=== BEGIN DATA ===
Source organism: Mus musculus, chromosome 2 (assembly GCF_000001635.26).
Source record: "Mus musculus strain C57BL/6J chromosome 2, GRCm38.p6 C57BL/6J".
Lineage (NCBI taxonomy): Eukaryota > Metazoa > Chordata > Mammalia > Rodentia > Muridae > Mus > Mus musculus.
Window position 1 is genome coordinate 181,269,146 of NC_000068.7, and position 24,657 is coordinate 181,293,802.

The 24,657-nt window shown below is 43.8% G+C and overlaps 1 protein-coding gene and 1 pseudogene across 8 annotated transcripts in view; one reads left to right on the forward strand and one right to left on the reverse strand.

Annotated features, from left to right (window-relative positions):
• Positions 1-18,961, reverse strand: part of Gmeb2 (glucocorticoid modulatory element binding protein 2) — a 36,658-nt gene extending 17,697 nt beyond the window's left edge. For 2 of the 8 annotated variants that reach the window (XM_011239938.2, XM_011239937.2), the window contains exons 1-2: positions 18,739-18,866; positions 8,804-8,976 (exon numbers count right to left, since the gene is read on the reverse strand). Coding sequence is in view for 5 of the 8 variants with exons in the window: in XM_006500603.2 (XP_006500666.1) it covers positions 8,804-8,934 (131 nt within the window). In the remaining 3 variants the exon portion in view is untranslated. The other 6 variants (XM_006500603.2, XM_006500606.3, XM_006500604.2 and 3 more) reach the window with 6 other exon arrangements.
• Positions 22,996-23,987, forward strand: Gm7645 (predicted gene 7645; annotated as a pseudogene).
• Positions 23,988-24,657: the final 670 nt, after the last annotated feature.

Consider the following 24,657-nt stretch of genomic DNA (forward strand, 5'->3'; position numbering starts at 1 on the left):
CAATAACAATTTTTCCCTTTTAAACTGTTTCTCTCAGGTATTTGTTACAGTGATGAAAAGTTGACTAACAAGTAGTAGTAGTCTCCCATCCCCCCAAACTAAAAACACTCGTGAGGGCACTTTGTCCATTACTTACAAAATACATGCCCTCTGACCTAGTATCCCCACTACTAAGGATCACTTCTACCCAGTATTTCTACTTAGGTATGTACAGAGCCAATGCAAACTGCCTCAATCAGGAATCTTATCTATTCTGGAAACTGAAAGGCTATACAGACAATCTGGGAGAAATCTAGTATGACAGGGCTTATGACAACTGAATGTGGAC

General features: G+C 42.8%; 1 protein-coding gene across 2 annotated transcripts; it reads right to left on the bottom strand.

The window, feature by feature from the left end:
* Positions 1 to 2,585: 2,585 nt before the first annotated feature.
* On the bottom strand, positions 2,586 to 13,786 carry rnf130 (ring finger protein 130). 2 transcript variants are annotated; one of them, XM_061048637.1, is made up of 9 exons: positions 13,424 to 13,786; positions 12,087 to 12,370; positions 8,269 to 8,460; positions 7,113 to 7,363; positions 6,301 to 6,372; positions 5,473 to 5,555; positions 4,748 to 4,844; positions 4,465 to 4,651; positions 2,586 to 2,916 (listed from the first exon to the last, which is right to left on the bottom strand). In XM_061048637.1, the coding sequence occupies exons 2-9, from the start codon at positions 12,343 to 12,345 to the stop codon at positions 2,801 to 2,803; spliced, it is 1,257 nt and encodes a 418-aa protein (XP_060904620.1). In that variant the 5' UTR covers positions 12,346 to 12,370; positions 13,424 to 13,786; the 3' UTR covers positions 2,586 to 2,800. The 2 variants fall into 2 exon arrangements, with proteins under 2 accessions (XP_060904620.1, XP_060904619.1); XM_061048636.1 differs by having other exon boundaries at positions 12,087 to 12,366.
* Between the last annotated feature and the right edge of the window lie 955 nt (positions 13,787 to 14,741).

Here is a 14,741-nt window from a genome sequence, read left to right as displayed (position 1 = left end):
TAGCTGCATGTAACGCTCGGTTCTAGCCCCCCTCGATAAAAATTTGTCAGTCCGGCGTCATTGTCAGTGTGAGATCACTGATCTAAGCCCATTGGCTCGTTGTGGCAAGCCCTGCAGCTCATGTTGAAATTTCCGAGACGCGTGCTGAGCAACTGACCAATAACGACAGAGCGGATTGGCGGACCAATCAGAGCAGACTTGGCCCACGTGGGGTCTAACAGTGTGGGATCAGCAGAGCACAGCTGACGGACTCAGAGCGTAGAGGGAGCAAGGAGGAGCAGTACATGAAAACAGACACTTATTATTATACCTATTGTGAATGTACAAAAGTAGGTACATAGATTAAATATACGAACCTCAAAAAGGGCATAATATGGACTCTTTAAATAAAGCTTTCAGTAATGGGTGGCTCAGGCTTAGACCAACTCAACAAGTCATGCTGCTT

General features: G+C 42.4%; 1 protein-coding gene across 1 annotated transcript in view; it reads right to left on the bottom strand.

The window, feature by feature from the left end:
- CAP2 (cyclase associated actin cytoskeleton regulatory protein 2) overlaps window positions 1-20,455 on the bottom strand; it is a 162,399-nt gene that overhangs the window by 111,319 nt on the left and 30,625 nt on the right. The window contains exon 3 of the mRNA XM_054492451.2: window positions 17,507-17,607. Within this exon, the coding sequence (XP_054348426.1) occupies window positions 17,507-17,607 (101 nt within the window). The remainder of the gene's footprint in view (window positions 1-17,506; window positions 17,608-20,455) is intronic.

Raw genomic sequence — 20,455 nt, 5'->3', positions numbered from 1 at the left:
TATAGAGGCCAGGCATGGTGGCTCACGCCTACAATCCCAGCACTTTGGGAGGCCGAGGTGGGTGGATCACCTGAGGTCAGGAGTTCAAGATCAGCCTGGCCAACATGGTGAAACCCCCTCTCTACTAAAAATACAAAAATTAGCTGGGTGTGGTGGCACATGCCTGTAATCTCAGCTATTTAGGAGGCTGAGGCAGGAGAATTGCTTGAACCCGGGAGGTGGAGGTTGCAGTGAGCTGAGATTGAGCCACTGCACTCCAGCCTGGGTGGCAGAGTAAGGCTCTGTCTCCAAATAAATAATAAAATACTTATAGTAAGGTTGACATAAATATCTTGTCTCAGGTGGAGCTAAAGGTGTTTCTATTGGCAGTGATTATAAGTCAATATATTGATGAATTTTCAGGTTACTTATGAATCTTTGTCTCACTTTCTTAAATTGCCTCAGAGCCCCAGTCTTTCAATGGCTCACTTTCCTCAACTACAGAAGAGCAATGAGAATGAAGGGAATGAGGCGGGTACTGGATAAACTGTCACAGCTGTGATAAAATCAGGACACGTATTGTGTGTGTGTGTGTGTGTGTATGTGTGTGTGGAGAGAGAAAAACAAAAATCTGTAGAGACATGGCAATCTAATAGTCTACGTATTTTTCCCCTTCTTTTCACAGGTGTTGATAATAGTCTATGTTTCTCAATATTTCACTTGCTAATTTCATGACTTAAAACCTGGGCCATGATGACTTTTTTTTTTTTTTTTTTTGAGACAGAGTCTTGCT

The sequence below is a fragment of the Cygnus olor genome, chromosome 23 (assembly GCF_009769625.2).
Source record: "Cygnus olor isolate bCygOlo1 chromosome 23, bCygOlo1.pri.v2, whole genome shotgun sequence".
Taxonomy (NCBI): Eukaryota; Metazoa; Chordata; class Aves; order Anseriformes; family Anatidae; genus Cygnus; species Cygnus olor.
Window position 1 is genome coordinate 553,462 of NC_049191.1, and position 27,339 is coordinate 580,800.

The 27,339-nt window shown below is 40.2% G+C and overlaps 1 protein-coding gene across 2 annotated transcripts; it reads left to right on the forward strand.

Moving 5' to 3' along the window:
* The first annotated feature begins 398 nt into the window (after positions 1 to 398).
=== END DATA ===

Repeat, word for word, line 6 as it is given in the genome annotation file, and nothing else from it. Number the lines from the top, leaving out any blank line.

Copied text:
Annotated features, from left to right (window-relative positions):